I used to enjoy getting ready for the holidays, but as our family has grown I feel as though the emphasis on gift giving is overwhelming me. We have three children from three to seven years old. The two older children started making lists (demands) right after Halloween! When we are driving, they sit in the back seat and talk about the merits of games or action figures or whatever. They’re even making lists for Santa who has never been a part of our tradition. We are not religious, but we're not that materialistic either, so it's hard to know how to respond to them. I hate the idea that my children are becoming so greedy.
I understand your difficulties. It seems like the holiday sale reminders have been up since summer! As adults, we have economic reasons to resist the desire to own everything we might fancy. Even in boom times, we all know that indulging our kids with toys they don’t need feels wrong. Now, when everyone is feeling the economic crunch, what used to seem partly O.K. can feel wrong.
Of course, children don’t tally up prices while they are being bombarded with advertisements for toys, clothing, and all of the equipment of childhood--bikes, skates, video games and "personal luxuries" that suddenly seem to be owned by everyone but them. School age children talk a lot about what they have and what they want--and once your children hear that their friends are going to get an item (which may or may not be true!) they may say they want it, too.
Nevertheless, before you label your children’s behavior as simple greed, consider that their desires are natural for their ages and a very normal reaction to advertising. In fact, it would be pretty unusual if a seven-year-old came home from school and said, "I've been thinking, Mom and Dad. Why don't we just skip the holiday gifts this year and save the money for my education?" It’s just like asking a child what he likes best about school--most kids reply, “Recess” even if they really like other parts of school as well. So step back from worrying too much about how your children are acting and focus instead on how you can best respond. Here are some ideas to help you deal with holiday greed:
• Don't assume that your children's wish lists are a set of demands. Kids enjoy making lists and fantasizing about what they'd like to have. (So do adults!) Why not tell your children that you'd love to hear about all the things they wish they could have, and that you'll use their lists as a guide when you choose what to buy for them? It’s O.K. to have fun with this, going through catalogs and choosing all of the wonderful things they would buy for themselves and each other if price weren't an object. (It can be fun to see what your child thinks you would like for your gift!)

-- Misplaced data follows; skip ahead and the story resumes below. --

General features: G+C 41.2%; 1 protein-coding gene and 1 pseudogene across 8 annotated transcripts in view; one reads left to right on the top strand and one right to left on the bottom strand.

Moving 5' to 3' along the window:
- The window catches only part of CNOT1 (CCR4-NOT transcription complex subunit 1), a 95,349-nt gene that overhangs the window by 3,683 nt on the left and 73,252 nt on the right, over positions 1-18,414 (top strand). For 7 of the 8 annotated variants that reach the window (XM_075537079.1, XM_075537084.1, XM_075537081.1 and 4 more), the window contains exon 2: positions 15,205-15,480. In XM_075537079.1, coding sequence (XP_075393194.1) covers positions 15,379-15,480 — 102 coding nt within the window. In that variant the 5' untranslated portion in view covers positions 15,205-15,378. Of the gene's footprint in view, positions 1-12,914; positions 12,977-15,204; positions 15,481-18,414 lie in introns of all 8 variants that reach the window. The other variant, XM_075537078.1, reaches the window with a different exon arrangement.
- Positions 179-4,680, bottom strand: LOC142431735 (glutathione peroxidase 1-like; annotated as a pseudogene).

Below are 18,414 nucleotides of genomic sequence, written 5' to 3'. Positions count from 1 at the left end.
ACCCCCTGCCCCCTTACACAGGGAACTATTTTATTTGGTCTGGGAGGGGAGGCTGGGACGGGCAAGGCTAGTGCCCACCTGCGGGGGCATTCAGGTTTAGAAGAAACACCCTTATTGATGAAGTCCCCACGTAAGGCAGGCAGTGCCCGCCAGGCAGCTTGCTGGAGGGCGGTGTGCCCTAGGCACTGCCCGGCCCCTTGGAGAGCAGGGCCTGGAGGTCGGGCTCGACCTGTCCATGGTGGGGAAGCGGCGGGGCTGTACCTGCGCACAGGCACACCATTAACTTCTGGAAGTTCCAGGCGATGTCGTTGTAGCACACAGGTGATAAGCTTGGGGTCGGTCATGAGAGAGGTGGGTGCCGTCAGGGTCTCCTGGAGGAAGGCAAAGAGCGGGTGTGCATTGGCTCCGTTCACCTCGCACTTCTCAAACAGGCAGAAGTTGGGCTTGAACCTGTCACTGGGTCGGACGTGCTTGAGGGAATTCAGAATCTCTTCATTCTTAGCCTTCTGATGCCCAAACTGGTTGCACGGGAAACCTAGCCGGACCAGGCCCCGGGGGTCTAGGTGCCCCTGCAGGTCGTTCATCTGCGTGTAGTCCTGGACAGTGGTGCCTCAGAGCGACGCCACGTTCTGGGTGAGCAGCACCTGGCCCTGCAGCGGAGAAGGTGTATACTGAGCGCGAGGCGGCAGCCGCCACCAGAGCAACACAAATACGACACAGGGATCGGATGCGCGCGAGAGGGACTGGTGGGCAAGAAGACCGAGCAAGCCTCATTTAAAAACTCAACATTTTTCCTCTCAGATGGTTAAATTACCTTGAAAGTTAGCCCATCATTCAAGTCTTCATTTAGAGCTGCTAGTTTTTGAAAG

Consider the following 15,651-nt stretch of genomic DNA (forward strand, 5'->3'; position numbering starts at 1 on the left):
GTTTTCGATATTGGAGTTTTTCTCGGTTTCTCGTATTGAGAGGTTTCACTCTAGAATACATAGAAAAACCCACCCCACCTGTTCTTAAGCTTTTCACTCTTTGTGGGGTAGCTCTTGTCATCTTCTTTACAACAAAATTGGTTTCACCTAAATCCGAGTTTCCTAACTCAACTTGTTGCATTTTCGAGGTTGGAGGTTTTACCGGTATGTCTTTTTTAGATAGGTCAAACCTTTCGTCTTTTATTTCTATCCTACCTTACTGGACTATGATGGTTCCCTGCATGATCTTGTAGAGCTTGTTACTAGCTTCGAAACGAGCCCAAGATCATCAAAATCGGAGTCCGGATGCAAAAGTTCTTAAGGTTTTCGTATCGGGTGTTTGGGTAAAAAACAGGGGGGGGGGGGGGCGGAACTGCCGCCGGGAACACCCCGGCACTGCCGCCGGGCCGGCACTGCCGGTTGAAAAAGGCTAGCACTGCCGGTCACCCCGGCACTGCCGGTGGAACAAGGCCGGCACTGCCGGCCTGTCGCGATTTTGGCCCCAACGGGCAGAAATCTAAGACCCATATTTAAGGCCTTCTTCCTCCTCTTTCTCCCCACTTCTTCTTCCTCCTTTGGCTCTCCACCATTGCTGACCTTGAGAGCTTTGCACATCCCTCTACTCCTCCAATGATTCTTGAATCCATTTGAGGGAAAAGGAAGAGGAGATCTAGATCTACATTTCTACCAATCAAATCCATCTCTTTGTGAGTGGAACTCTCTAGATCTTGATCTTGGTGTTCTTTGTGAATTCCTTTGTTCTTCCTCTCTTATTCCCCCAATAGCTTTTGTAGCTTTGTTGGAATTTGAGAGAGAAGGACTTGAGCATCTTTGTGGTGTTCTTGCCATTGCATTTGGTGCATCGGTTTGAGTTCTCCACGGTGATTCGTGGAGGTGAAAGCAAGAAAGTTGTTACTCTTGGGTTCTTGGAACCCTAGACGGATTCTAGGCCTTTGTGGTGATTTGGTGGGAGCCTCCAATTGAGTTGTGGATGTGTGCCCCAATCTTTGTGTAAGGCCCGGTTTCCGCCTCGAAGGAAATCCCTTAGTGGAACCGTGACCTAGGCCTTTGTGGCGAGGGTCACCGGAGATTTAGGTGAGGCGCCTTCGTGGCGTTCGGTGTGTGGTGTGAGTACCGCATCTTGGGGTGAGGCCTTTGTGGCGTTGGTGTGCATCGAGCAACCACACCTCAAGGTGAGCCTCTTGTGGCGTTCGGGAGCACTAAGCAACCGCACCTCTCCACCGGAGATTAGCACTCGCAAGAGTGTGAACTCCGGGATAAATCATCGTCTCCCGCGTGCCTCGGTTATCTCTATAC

• Look at your own spending habits. Sometimes parents unintentionally model behavior around gift giving that sends the wrong message to their children. Are you a lavish spender on gifts for yourselves or others? Do you often buy items as a way of showing your affection? Do you like to have the most stylish clothes or the latest kitchen appliance? Do you think of shopping as a fun way to spend time? Your children's attitudes are shaped by what they observe at home. If you model "recreational shopping" it's likely that your children will adopt the same behavior (although they may grow up to reject all of your shopping style--you never know).
• Help your children understand how you make financial decisions in your family. Every family has spending priorities. Your children have a right to know what your values are in this area. Children can't understand spending limits if no one tells them that there are any! Most families have years when they have more or less money to spend on "extras". If you are watching your expenses more than usual this year, it's reasonable to tell your children that you won't be able to spend as much as you did last year.
• Think about buying one family gift as your major holiday purchase. Some families solve the problems of gift giving by putting a large part of the holiday budget into one item that everyone in the family shares: a special vacation, camping equipment, a new television set. In big families, relatives often draw names so that they can buy one nice gift rather than lots of smaller gifts. Either way, more attention can be paid to choosing a gift that is just right rather than checking names off a list. Make sure that your children plan for gift-giving to others. School-age children should be expected to reciprocate giving gifts. You can help your child by providing ideas or equipment for making gifts, or by helping them to earn extra money by working around the house. Most children can't plan ahead for the holidays, so you should expect that the last week will be hectic and disorganized. Children are no different than adults when it comes to being overwhelmed by the holidays!
• Thankyous mean a lot. It’s true that written notes are less and less common, and even e-mailed thank yous sometimes get neglected. At the same time, a picture of your child enjoying a gift, a drawing, or even a short written note will make a huge difference to the giver. This is a time to help your child learn that giving thanks doesn’t end with Thanksgiving.